LONDON -- The FTSE 100 (FTSEINDICES:^FTSE) is turning down a little as it reaches the end of the week, falling eight points to 5,922 by 10 a.m. EST. But we've still had a pretty good run over the past few weeks, with the index of top U.K. stocks hitting a number of nine-month highs.
Individual shares have not shown much movement today, but we have seen one big fall and a few smaller ones.
The big fall of the day was in Volex shares, which fell 33% to 94 pence after the firm released another profit warning. Volex, which makes cables and wiring assemblies for the electronics industry, told us that prior expectations of second-half growth have not materialized but that demand has instead fallen and the company is experiencing delays in some projects.
This comes on top of a previous warning back in September, when the firm told us of "a recent unexpected change in forecast demand from the company's largest customer in its consumer sector and the continuing adverse macroeconomic conditions." That led to a similar fall in the share price.
Punch Taverns shares have slipped 1% to 7.4 pence today after the firm released an interim statement telling us that things are going as expected. What presumably disappointed the market was the confirmation that, though noncore assets are being sold, net income from core properties is expected to fall over the short term.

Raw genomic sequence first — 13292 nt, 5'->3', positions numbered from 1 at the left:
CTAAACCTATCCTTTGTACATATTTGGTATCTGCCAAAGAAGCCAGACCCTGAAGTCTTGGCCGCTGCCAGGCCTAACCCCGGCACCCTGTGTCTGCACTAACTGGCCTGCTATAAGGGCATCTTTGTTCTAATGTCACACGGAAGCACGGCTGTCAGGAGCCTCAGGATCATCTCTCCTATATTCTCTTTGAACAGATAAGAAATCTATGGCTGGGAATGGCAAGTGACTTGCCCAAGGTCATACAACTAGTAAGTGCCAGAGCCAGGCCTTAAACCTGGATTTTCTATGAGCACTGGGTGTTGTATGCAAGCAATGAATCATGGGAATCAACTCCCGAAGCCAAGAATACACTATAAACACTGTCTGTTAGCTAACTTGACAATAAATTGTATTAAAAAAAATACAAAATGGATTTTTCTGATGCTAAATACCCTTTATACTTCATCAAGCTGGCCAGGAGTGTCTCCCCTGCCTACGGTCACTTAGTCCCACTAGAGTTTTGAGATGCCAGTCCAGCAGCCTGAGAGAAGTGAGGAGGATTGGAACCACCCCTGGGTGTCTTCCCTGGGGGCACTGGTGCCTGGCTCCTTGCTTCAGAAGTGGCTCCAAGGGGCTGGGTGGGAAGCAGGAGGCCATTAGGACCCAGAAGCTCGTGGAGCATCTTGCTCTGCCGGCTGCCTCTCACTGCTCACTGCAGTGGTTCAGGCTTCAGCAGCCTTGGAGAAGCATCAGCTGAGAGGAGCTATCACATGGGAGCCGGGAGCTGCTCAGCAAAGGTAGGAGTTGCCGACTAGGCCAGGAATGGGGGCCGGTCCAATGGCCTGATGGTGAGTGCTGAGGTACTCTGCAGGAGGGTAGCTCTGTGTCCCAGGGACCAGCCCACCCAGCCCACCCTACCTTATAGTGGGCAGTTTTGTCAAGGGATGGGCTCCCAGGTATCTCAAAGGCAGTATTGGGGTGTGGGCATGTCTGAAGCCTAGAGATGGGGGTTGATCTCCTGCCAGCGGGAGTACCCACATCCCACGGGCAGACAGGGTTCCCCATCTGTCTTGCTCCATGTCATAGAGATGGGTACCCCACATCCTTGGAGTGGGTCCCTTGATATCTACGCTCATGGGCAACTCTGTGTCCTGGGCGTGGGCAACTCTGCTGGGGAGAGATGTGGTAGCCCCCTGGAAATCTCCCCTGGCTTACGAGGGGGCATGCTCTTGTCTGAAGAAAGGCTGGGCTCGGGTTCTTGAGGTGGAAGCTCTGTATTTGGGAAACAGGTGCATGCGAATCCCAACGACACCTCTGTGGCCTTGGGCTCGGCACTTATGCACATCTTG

Punch shares had been on a bit of a mini-recovery in the past couple of weeks, but they're still down about 35% over the last 12 months.
Rockhopper Exploration has fallen further today, losing 2.4% to 156 pence on the occasion of the company's half-year report. Losses for the period fell from $26 million to $6 million, but that was due to the end of Rockhopper's drilling and seismic operations in the Falklands Basin for the season.
There's about $270 million in the bank to fund future operations, and chairman Pierre Jungels expressed the need to address the "underperformance of the current share price," which has dropped 60% since its year-high of 400 pence.
Finally, how does Britain's ace investor Neil Woodford avoid share price falls? He goes for a strategy of buying solid blue-chip shares paying dependable long-term dividends. And in doing so, he's built a record of beating the FTSE for nine straight years.
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Alan does not own any shares mentioned in this article. The Motley Fool has a disclosure policy. We Fools may not all hold the same opinions, but we all believe that considering a diverse range of insights makes us better investors. Try any of our Foolish newsletter services free for 30 days.